from: Personal and Impersonal: Six Aesthetic Realists: Louis Dienes



Now while
Paratroopers, sipping glasses of red and white wine,
Drift on their parachutes
Through the chambers
Of the Churches of God;
While books with fluttering pages
Vaporize into a fragrant mist
Which lifts off the roofs of houses;
While small boys stoke fires in suburban homes;
Take my hand,
Pull up a chair with the other one,
And try to tell me of
The nature of reality.

    If the salts precipitate from my blood while you talk,
    Making little scraping noises in my veins and arteries,
    As my blood circulates;
    Or if my shoes
    Shrivel up and decide
    To be pleased frogs;

    Or if my arms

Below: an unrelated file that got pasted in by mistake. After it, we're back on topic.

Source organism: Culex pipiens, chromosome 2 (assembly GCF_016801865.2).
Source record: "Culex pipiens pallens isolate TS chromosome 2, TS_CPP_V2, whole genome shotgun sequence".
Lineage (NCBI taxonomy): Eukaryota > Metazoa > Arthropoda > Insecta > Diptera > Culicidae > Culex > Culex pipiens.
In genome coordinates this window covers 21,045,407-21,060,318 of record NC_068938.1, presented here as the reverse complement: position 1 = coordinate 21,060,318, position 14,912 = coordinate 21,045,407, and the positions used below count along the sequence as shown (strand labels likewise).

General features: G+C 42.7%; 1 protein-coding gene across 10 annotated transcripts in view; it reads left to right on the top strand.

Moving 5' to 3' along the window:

Become metallic and clunk hollowly,
    As I lean my elbows on the table;
    Take heed and talk louder and more interestingly
    So that my ears should burn and my breast burst
    With the loveliness and movingness
    Of your words.

   I am prepared for whatever
   May come out of your mouth—
   I have spent years in preparing myself
   And if I prove unable to take it,
   At least say that I asked for it,
   As they throw me into a vacant lot
   And drive back to town,
   Yawning with the boredom
   At the job
   Of discarding my body.

Personal & Impersonal (New York: Defintion Press, 1959)